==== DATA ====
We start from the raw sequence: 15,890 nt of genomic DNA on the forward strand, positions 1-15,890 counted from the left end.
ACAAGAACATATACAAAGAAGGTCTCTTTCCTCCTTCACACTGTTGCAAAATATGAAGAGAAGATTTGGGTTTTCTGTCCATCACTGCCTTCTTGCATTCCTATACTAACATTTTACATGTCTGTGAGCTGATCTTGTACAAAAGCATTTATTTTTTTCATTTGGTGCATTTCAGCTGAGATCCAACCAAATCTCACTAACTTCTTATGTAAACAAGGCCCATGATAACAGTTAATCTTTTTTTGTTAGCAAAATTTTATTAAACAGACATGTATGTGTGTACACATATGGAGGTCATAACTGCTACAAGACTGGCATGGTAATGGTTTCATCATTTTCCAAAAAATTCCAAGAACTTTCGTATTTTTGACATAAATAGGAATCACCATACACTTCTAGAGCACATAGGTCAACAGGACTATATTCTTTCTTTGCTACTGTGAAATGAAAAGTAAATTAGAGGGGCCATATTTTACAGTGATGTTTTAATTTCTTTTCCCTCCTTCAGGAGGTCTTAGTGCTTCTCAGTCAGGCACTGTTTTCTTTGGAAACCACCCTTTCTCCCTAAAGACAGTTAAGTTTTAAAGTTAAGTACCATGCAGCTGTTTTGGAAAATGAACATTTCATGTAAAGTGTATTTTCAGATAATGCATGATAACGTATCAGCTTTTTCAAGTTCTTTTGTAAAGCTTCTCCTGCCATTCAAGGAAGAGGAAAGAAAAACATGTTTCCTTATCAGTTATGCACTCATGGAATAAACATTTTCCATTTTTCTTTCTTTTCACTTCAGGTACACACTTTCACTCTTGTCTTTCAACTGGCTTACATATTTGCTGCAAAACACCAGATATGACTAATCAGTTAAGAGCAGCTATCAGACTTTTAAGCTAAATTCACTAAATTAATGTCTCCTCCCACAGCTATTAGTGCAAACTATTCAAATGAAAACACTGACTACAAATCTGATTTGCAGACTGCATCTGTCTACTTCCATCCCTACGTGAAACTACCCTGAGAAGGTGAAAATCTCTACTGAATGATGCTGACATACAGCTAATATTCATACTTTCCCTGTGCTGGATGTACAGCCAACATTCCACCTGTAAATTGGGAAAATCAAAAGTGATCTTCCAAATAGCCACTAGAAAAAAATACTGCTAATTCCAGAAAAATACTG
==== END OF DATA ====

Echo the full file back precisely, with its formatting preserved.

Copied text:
We start from the raw sequence: 15,890 nt of genomic DNA on the forward strand, positions 1-15,890 counted from the left end.
ACAAGAACATATACAAAGAAGGTCTCTTTCCTCCTTCACACTGTTGCAAAATATGAAGAGAAGATTTGGGTTTTCTGTCCATCACTGCCTTCTTGCATTCCTATACTAACATTTTACATGTCTGTGAGCTGATCTTGTACAAAAGCATTTATTTTTTTCATTTGGTGCATTTCAGCTGAGATCCAACCAAATCTCACTAACTTCTTATGTAAACAAGGCCCATGATAACAGTTAATCTTTTTTTGTTAGCAAAATTTTATTAAACAGACATGTATGTGTGTACACATATGGAGGTCATAACTGCTACAAGACTGGCATGGTAATGGTTTCATCATTTTCCAAAAAATTCCAAGAACTTTCGTATTTTTGACATAAATAGGAATCACCATACACTTCTAGAGCACATAGGTCAACAGGACTATATTCTTTCTTTGCTACTGTGAAATGAAAAGTAAATTAGAGGGGCCATATTTTACAGTGATGTTTTAATTTCTTTTCCCTCCTTCAGGAGGTCTTAGTGCTTCTCAGTCAGGCACTGTTTTCTTTGGAAACCACCCTTTCTCCCTAAAGACAGTTAAGTTTTAAAGTTAAGTACCATGCAGCTGTTTTGGAAAATGAACATTTCATGTAAAGTGTATTTTCAGATAATGCATGATAACGTATCAGCTTTTTCAAGTTCTTTTGTAAAGCTTCTCCTGCCATTCAAGGAAGAGGAAAGAAAAACATGTTTCCTTATCAGTTATGCACTCATGGAATAAACATTTTCCATTTTTCTTTCTTTTCACTTCAGGTACACACTTTCACTCTTGTCTTTCAACTGGCTTACATATTTGCTGCAAAACACCAGATATGACTAATCAGTTAAGAGCAGCTATCAGACTTTTAAGCTAAATTCACTAAATTAATGTCTCCTCCCACAGCTATTAGTGCAAACTATTCAAATGAAAACACTGACTACAAATCTGATTTGCAGACTGCATCTGTCTACTTCCATCCCTACGTGAAACTACCCTGAGAAGGTGAAAATCTCTACTGAATGATGCTGACATACAGCTAATATTCATACTTTCCCTGTGCTGGATGTACAGCCAACATTCCACCTGTAAATTGGGAAAATCAAAAGTGATCTTCCAAATAGCCACTAGAAAAAAATACTGCTAATTCCAGAAAAATACTG